Bwog’s Debate Live-Blog
Written by Bwog Staff
Bwog’s White House Bureau Chief James Downie live-blogs the presidential debate.
For those of you who want to watch the debate with your fellow Columbia students, the Dems, Repubs, and CPU are hosting a watch party in Tasti Lounge at 9 p.m.
10:37: The debate comes to an end. Overall, it’s probably a missed opportunity for McCain: the unique circumstances of this debate have made him only stay about even with Obama, and this was supposed to be his best chance to score a knockout blow. Also, it was a much smarter debate than in recent campaigns, with much of the night focused on policy, even if it wasn’t the current crisis.
10:35: McCain says Obama’s not ready for the presidency, also claims he’ll “love veterans and take care of them.” Obama closes by evoking his father’s admiration of America, and contrasting that with the current foreign views of America. He says “we need to send a message to the world” to change perceptions.
10:33: After McCain declares America much safer since 9-11, and Obama focuses on nuclear proliferation, following Al Qaeda outside of Iraq, and world perception. McCain signs off by saying Obama doesn’t understand something else, while Obama ties America’s standing in the world back to attitudes at home.
10:27: Yet another question McCain pauses on before answering. The gap in preparation hasn’t been huge, but it’s been perceptible, and one has to wonder how much better McCain would’ve done with more preparation and more foreign policy questions.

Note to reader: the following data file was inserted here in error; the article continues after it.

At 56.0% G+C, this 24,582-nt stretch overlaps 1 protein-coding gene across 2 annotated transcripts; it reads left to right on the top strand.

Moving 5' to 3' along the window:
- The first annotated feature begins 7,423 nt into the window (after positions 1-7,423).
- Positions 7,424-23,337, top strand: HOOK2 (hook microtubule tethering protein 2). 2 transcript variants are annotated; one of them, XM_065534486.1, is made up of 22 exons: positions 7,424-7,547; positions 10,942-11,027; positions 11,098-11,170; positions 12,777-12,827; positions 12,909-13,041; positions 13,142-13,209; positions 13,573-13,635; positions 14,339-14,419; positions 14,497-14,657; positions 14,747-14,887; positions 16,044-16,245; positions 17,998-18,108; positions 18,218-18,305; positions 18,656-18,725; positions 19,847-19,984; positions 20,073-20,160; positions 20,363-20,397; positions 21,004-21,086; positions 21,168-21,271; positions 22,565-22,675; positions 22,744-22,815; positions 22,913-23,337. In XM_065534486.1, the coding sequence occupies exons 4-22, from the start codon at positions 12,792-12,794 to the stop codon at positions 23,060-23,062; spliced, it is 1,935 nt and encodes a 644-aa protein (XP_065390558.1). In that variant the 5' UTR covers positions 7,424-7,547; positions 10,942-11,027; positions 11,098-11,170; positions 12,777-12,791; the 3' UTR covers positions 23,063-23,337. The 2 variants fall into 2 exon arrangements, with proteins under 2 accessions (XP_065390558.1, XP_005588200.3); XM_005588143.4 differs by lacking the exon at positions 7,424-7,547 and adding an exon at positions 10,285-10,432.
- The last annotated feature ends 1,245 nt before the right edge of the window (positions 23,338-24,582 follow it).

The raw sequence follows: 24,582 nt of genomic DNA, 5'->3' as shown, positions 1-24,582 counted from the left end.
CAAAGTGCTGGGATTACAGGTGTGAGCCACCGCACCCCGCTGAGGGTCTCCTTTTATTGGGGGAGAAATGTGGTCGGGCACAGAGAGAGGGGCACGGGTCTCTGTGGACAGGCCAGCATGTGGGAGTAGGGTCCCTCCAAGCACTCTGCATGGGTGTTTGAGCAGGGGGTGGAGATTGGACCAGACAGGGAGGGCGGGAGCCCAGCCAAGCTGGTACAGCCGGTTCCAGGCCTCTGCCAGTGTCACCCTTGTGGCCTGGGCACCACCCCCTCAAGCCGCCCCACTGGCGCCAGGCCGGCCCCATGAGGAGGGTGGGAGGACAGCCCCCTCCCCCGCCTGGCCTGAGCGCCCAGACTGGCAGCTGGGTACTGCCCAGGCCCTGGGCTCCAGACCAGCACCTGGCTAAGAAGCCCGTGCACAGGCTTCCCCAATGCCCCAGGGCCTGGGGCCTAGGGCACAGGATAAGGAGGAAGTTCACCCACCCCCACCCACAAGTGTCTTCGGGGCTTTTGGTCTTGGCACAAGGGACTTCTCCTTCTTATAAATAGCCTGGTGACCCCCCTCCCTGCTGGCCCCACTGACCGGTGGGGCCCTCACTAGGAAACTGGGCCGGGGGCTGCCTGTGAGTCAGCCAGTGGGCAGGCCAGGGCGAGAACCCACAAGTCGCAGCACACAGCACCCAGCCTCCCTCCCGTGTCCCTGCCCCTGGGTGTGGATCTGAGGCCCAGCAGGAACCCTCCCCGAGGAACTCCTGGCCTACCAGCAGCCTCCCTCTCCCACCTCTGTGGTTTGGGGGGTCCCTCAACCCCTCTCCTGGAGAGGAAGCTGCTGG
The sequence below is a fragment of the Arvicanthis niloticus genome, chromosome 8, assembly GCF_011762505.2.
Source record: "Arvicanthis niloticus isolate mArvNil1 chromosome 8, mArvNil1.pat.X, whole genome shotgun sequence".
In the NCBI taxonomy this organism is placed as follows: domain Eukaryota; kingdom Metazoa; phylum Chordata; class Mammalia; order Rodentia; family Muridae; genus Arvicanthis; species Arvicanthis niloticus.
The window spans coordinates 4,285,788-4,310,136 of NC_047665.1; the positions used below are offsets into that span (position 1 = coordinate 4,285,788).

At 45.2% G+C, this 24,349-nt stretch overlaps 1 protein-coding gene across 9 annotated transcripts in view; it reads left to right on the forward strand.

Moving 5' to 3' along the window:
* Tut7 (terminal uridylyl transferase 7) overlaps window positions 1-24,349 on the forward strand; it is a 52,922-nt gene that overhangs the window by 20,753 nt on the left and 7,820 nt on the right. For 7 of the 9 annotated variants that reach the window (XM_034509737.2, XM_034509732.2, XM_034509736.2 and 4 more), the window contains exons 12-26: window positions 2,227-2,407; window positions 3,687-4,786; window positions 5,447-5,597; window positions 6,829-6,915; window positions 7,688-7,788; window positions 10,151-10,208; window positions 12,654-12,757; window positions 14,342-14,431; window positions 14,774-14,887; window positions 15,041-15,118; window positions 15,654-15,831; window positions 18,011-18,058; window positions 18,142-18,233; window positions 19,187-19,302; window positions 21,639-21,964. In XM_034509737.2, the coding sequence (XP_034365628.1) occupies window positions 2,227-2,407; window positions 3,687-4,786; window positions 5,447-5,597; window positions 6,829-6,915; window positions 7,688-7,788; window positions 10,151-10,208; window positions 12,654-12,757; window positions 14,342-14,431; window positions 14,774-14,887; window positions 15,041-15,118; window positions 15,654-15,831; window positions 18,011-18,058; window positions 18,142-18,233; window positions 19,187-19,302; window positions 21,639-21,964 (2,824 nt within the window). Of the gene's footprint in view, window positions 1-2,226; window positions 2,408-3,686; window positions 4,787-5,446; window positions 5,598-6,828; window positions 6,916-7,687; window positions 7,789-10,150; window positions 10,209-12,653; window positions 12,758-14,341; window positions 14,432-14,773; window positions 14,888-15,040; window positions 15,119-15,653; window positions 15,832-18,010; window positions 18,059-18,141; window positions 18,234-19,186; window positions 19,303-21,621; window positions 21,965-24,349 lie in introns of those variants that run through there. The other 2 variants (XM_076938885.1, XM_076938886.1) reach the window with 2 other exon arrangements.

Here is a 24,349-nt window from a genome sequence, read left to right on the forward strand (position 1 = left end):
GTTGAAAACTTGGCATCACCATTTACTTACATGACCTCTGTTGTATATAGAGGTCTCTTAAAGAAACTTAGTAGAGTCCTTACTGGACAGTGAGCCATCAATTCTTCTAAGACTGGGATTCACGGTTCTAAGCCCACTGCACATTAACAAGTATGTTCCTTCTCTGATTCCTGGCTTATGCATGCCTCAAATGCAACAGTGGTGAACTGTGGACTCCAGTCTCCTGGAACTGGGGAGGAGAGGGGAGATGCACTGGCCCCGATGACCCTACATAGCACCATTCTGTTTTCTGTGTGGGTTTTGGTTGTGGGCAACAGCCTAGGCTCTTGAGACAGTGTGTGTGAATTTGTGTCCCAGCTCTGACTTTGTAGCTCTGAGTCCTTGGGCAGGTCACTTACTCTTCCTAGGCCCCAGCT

10:25: Is it really helpful to Obama is to “correct the record” every instance that McCain strays a little bit?
10:23: McCain is doing better on these non-Iraq questions, at least partly because he is not closely associated with the surge. Too bad the debate’s about to end.
10:19: Columbia alum shout-out as McCain commends Saakashvili. Both candidates want to be tough with Russia while clearly treating them differently from, say, Iran.
10:15: “Oh please” sighs McCain. The “young whippersnapper” effect grows.
10:13: Every time McCain says “what Senator Obama doesn’t understand,” he comes off as arrogant and sneering.
10:07: Obama brings up negotiation instead. McCain butchers Ahmadinjad’s name three times in going after Obama’s openness to negotiation without preconditions.
10:05: McCain’s tying almost every foreign policy question back to Iraq, without any pushing from Obama. He must be really confident that Americans are with him on the surge.
10:03: It’s almost as if McCain didn’t expect the Iran question, and he’s jumped right to forming a league of democracies, blaming Russia, and protecting Israel.
10:01: It’s the battle of the bracelets now.
9:58: McCain’s favorite person in the 80s was Ronald Reagan? Subtle!
9:57: Obama accuses McCain of being impulsive as well, “singing songs about bombing Iran,” and defends his Pakistan strategy. Obama calls it a 20th-century mindset. McCain, in his response, chides Obama for not being around when Pakistan was first dealt with.
9:54: Obama argues for increasing more troops. McCain hints at staying in Iraq for longer, but he also goes after Obama for suggesting being tougher with Pakistan.
9:50: There are so many possible frames an undecided voter can take out of this Iraq section, depending on whether they think the whole war, the surge, or the current situation is most important. For news clips, though, Obama’s “you were wrong” will probably do well.
9:45: Obama fires right back, saying McCain is “acting like the war started in 2007.” He’s done his best to take it to McCain.
9:44: Obama: “we have to use our military wisely, and we did not use our military wisely in Iraq.” McCain says the next president will only be focusing on the current situation, not the past, and focuses on Obama rarely visiting Iraq.